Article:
Video: Nuclear technology for sale

updated 10/12/2006 11:27:52 AM ET 2006-10-12T15:27:52

President Gen. Pervez Musharraf says Pakistan had no link to North Korea's nuclear test, but analysts believe the explosion could force the West to take a closer look at past shady nuclear dealings between the two Asian nations.

The disgraced former head of Pakistan's nuclear weapons program, Abdul Qadeer Khan, helped kick-start North Korea's nuclear program by delivering uranium enrichment centrifuges, plans and expertise to the secretive communist government during the 1990s.

Pakistan condemned North Korea's reported test Monday and stressed that it was apparently a plutonium bomb and did not use the uranium technology that Khan, now under house arrest after being pardoned by the Pakistani government in 2004, delivered to North Korea through an international nuclear black market network.

Officials said Pakistan has already handed over to the United States and the U.N. International Atomic Energy Agency all available information gleaned from Khan during investigations into his nuclear sales.

Musharraf, speaking to reporters in Islamabad late Wednesday, said neither Pakistan nor Khan, who the president accuses of leading the international nuclear black market without government knowledge, had any part in the North Korean test.

"The nuclear test of North Korea is based on plutonium while Pakistan has been following the uranium enrichment route," Musharraf said.

'Keen interest'
But North Korea's test could put Pakistan back in hot water with the United States, which has long had questions over Islamabad's nuclear ties to the North, said Lawrence Scheinman, former assistant director for nonproliferation and regional arms control at the U.S. Arms Control and Disarmament Agency.

"There will be keen interest in knowing just how extensive and intensive the transfer of information from Pakistan to North Korea was in the nuclear field, if only to provide further information on what one might expect in terms of the scope and speed of North Korean weapons development," said Scheinman, now a professor at the Washington D.C.-based Center for Nonproliferation Studies.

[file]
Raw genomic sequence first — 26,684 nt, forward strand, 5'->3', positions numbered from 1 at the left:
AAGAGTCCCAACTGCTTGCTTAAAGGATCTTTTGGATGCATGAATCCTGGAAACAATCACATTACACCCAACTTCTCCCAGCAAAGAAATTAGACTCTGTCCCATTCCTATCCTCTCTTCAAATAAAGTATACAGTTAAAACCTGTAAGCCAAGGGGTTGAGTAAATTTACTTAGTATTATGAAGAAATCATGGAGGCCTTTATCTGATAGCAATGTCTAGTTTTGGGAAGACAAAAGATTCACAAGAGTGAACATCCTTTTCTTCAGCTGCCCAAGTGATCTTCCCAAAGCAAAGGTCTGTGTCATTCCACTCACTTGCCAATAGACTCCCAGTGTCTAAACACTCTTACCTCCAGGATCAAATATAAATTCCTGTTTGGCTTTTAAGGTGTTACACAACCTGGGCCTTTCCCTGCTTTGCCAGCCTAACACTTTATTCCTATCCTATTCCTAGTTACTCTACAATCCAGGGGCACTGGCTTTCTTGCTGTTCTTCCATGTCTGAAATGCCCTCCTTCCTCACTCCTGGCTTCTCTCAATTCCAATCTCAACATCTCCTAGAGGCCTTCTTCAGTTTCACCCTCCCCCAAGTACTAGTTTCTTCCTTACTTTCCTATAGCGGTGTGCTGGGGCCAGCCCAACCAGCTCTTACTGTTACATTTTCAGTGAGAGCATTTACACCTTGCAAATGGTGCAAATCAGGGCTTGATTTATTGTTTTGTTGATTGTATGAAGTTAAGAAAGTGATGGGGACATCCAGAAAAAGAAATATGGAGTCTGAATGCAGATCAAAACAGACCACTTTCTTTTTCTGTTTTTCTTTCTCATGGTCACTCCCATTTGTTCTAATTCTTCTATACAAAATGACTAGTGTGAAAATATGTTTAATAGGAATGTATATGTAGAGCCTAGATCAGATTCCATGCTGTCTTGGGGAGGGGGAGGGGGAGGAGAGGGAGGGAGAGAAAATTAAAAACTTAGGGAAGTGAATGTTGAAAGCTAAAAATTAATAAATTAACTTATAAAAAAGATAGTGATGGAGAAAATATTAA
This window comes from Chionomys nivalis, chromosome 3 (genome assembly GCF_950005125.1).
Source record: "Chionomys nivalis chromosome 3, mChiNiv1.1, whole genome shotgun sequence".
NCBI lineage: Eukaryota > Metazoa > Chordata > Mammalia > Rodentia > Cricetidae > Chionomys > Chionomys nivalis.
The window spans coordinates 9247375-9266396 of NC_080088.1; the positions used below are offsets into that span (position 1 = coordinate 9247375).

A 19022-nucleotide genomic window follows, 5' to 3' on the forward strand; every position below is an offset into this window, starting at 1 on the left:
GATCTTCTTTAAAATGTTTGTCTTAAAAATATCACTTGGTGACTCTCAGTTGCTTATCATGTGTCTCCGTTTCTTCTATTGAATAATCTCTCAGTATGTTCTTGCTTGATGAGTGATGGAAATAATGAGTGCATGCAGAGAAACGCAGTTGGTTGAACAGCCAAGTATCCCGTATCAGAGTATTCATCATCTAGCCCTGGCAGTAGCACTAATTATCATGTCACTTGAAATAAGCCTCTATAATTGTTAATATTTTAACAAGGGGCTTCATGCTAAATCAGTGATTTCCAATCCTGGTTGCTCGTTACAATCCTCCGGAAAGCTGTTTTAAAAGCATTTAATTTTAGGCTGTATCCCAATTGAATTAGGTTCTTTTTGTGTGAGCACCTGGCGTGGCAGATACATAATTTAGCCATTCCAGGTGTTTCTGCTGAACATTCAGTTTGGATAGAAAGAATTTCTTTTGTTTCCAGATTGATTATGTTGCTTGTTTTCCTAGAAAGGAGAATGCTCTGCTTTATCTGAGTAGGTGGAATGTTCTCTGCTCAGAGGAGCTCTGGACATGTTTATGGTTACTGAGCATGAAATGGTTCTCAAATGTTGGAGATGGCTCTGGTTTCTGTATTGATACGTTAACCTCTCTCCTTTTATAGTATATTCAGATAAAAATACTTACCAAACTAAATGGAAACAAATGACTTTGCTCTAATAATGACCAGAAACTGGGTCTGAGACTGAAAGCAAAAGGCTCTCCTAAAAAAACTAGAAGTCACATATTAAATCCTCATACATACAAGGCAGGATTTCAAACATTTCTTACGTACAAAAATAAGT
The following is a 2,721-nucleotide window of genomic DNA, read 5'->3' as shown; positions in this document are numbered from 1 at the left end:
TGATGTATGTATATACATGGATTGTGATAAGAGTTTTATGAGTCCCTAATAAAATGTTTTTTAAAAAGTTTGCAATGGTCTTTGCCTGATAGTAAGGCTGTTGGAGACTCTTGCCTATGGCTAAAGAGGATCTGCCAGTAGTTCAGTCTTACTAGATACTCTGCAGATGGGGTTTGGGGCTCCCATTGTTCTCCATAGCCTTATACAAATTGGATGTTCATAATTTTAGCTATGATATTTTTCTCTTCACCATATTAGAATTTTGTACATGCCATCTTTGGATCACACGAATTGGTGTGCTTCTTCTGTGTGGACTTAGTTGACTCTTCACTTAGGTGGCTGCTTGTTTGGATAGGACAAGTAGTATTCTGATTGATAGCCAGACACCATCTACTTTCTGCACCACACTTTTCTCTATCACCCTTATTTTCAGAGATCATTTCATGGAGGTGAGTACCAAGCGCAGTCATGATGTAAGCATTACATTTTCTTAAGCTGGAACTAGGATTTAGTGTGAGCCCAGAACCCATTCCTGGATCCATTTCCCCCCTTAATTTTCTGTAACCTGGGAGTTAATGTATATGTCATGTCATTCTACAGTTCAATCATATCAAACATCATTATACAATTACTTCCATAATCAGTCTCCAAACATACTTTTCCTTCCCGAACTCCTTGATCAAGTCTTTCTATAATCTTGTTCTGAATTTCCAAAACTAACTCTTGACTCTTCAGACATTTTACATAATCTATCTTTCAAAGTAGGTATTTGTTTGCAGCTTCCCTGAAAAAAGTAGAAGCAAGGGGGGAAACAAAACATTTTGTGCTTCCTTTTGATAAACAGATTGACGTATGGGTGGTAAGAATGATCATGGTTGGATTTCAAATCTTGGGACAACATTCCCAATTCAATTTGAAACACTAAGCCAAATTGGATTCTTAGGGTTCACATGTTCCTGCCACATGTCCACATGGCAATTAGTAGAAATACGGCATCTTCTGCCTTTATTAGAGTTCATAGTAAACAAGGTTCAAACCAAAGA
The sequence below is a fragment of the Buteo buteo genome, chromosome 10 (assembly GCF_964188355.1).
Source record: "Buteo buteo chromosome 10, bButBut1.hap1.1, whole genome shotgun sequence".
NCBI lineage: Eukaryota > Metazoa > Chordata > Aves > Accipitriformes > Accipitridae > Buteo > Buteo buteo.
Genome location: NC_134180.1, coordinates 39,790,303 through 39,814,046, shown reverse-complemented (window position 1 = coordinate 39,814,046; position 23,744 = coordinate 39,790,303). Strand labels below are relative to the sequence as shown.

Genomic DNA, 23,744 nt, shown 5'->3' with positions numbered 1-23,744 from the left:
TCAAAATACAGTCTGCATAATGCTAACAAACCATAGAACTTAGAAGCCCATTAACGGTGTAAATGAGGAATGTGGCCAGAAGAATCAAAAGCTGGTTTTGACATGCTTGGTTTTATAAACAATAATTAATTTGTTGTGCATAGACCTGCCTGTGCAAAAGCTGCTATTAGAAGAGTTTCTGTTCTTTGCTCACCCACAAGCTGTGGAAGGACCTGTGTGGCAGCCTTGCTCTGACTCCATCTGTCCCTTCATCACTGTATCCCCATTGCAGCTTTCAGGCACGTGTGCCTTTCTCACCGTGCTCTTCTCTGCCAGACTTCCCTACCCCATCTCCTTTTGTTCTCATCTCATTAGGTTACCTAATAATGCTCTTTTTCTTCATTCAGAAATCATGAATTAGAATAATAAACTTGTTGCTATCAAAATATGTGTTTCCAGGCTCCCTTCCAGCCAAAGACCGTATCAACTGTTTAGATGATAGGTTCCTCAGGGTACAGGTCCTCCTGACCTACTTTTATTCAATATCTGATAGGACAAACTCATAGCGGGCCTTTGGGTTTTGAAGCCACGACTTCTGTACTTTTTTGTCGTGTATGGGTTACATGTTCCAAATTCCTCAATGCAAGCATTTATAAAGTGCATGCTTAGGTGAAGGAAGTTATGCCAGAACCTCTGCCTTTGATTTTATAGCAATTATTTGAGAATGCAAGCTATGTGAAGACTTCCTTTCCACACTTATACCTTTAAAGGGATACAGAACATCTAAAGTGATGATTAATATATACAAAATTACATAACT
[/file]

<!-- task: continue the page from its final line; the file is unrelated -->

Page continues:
Teresita Schaffer, director of the South Asia Program of the Washington D.C.-based Center for Strategic and International Studies, believes the U.S. government will use North Korea's actions as an "opportunity" to squeeze more information out of Islamabad.

"The North Korean explosion will make Pakistan's relations with North Korea look even worse than they already did," Schaffer said. "It makes the East Asian security environment a whole lot worse."

However, taking Pakistan to task could backfire against the West as Islamabad's assistance in other sensitive areas, including the U.S.-led war on terror and tempering the raging insurgency in neighboring Afghanistan, is sorely needed.

"The United States and its allies have various policy goals in Pakistan, including counterterrorism and coordination of military operations in Afghanistan," said Christian Le Miere, Janes Foreign Report's Asia-Pacific editor. "I am not sure they would like to put further pressure on Pakistan."

Pakistan: 'Fully transparent'
Khan ran his own nuclear weapons research center, known as Khan Research Laboratories, which received nuclear material from Pakistan's Atomic Energy Commission to carry out his activities.

Ishfaq Ahmed, who lost his job as chairman of the commission when Khan was forced out, doubted Tuesday that Pakistan would be pressured by the United States to reveal more information on Khan's dealings with North Korea.

"Pakistan has been fully transparent and there is no use in looking back," Ahmed, now an adviser to the prime minister, told The Associated Press. "Let's look forward to having a more stable situation in the region and the world."

Musharraf has said that in early 1999, shortly after taking charge of Pakistan's army, he saw the first signs of Khan's suspicious activities, including a deal for Pakistan to buy conventional missiles from North Korea.

In his recently released book, Musharraf wrote that he was given proof of Khan's nuclear black market in 2003 by then CIA Director George Tenet during the U.N. General Assembly meeting in New York.

The president wrote that Tenet showed him Pakistan centrifuge drawings developed under Khan, proving that Pakistani nuclear secrets had made it onto the black market.

Khan transferred nearly two dozen P-1 and P-II uranium enrichment centrifuges to North Korea, provided coaching on centrifuge technology and facilitated North Korean "visits to top-secret centrifuge plants," Musharraf wrote.

The revelations, Musharraf said, forced him to investigate Khan's activities and later compel the scientist to apologize on Pakistani TV for his activities. He was never charged over the affair and pardoned because of his high public standing in Pakistan, Musharraf said.

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